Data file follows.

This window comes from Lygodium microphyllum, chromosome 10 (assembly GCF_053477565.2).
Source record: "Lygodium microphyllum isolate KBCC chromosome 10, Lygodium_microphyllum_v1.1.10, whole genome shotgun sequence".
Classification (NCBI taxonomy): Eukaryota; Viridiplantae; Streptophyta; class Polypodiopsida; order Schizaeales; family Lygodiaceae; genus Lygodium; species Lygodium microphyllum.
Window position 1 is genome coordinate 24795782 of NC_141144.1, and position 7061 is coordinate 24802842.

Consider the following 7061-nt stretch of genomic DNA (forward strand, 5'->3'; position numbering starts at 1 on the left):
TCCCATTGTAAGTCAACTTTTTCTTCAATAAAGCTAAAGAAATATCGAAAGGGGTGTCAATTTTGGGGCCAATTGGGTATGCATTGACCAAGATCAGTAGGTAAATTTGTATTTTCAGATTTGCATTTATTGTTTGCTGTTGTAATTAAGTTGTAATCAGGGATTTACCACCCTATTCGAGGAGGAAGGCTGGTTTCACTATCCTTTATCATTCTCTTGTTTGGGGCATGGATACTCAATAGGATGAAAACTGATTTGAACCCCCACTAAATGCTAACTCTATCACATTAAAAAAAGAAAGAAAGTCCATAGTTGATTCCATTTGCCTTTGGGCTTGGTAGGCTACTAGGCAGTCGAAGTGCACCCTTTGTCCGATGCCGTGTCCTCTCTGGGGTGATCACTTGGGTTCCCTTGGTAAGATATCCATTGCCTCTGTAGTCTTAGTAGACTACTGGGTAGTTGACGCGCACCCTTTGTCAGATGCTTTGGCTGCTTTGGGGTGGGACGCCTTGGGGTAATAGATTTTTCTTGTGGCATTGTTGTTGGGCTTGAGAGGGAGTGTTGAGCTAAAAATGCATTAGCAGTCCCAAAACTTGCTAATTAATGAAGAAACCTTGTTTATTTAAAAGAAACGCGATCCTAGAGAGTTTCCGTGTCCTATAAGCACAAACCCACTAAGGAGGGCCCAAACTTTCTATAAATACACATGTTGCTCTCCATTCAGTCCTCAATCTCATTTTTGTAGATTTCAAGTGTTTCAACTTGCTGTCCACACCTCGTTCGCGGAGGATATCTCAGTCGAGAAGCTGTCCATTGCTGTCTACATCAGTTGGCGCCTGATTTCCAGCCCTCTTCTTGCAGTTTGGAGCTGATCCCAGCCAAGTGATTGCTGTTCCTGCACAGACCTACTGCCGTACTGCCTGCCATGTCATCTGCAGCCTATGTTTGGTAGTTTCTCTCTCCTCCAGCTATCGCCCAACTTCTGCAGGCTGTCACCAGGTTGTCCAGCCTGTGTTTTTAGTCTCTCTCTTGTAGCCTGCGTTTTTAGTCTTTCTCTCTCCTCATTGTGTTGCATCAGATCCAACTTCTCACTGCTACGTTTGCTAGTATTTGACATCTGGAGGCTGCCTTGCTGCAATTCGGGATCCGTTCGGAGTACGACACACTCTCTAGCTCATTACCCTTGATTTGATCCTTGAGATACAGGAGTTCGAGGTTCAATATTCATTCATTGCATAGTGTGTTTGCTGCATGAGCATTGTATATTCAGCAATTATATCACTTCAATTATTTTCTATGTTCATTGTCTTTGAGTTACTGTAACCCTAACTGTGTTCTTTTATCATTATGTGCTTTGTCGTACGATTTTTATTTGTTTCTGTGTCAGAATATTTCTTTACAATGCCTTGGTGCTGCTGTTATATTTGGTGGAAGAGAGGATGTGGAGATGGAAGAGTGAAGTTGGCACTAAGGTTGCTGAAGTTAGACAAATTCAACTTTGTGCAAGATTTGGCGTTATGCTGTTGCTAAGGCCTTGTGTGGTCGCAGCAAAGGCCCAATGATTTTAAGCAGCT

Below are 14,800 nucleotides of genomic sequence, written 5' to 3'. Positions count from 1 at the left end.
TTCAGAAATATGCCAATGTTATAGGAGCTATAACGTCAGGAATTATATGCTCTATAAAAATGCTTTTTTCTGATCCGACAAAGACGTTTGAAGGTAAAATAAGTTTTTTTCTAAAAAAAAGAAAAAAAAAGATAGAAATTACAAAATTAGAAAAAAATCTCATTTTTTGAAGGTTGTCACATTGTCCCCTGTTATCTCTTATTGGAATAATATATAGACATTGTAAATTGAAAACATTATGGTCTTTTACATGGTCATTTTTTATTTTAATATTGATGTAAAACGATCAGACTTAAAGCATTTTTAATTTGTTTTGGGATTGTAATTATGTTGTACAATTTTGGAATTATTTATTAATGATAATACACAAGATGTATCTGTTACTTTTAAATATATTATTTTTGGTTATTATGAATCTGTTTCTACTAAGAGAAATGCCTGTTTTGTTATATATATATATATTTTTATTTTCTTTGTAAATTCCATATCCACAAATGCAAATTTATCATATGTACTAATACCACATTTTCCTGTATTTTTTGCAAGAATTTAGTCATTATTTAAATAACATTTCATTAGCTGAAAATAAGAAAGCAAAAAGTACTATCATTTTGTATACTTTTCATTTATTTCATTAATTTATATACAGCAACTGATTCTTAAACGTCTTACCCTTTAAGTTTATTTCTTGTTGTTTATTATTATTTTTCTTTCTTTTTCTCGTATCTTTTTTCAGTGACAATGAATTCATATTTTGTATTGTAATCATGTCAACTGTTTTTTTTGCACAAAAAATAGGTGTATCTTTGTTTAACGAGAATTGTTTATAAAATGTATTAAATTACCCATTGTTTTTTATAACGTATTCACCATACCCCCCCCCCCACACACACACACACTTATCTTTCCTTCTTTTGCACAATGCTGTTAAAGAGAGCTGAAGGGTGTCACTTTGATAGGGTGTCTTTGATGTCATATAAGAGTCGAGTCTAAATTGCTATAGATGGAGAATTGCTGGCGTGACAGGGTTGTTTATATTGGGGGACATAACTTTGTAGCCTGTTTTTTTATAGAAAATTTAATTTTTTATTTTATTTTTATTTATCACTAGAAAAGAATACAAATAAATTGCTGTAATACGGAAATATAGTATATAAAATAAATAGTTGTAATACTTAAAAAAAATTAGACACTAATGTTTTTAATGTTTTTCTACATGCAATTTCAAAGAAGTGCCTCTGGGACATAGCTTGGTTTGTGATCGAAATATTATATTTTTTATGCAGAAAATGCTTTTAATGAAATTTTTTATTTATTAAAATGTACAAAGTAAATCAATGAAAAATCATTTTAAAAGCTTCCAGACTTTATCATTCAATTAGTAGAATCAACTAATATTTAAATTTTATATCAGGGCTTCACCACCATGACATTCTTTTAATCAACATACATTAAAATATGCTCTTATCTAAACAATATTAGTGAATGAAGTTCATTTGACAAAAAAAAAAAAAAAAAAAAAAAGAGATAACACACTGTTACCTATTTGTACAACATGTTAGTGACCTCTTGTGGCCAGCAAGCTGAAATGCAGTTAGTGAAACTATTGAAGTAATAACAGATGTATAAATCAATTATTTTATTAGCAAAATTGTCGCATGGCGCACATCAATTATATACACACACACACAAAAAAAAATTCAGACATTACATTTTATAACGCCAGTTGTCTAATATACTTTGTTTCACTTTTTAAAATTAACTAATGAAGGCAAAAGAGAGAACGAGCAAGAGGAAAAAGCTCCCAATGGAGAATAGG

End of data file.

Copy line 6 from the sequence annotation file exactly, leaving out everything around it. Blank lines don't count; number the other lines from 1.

TCCCATTGTAAGTCAACTTTTTCTTCAATAAAGCTAAAGAAATATCGAAAGGGGTGTCAATTTTGGGGCCAATTGGGTATGCATTGACCAAGATCAGTAGGTAAATTTGTATTTTCAGATTTGCATTTATTGTTTGCTGTTGTAATTAAGTTGTAATCAGGGATTTACCACCCTATTCGAGGAGGAAGGCTGGTTTCACTATCCTTTATCATTCTCTTGTTTGGGGCATGGATACTCAATAGGATGAAAACTGATTTGAACCCCCACTAAATGCTAACTCTATCACATTAAAAAAAGAAAGAAAGTCCATAGTTGATTCCATTTGCCTTTGGGCTTGGTAGGCTACTAGGCAGTCGAAGTGCACCCTTTGTCCGATGCCGTGTCCTCTCTGGGGTGATCACTTGGGTTCCCTTGGTAAGATATCCATTGCCTCTGTAGTCTTAGTAGACTACTGGGTAGTTGACGCGCACCCTTTGTCAGATGCTTTGGCTGCTTTGGGGTGGGACGCCTTGGGGTAATAGATTTTTCTTGTGGCATTGTTGTTGGGCTTGAGAGGGAGTGTTGAGCTAAAAATGCATTAGCAGTCCCAAAACTTGCTAATTAATGAAGAAACCTTGTTTATTTAAAAGAAACGCGATCCTAGAGAGTTTCCGTGTCCTATAAGCACAAACCCACTAAGGAGGGCCCAAACTTTCTATAAATACACATGTTGCTCTCCATTCAGTCCTCAATCTCATTTTTGTAGATTTCAAGTGTTTCAACTTGCTGTCCACACCTCGTTCGCGGAGGATATCTCAGTCGAGAAGCTGTCCATTGCTGTCTACATCAGTTGGCGCCTGATTTCCAGCCCTCTTCTTGCAGTTTGGAGCTGATCCCAGCCAAGTGATTGCTGTTCCTGCACAGACCTACTGCCGTACTGCCTGCCATGTCATCTGCAGCCTATGTTTGGTAGTTTCTCTCTCCTCCAGCTATCGCCCAACTTCTGCAGGCTGTCACCAGGTTGTCCAGCCTGTGTTTTTAGTCTCTCTCTTGTAGCCTGCGTTTTTAGTCTTTCTCTCTCCTCATTGTGTTGCATCAGATCCAACTTCTCACTGCTACGTTTGCTAGTATTTGACATCTGGAGGCTGCCTTGCTGCAATTCGGGATCCGTTCGGAGTACGACACACTCTCTAGCTCATTACCCTTGATTTGATCCTTGAGATACAGGAGTTCGAGGTTCAATATTCATTCATTGCATAGTGTGTTTGCTGCATGAGCATTGTATATTCAGCAATTATATCACTTCAATTATTTTCTATGTTCATTGTCTTTGAGTTACTGTAACCCTAACTGTGTTCTTTTATCATTATGTGCTTTGTCGTACGATTTTTATTTGTTTCTGTGTCAGAATATTTCTTTACAATGCCTTGGTGCTGCTGTTATATTTGGTGGAAGAGAGGATGTGGAGATGGAAGAGTGAAGTTGGCACTAAGGTTGCTGAAGTTAGACAAATTCAACTTTGTGCAAGATTTGGCGTTATGCTGTTGCTAAGGCCTTGTGTGGTCGCAGCAAAGGCCCAATGATTTTAAGCAGCT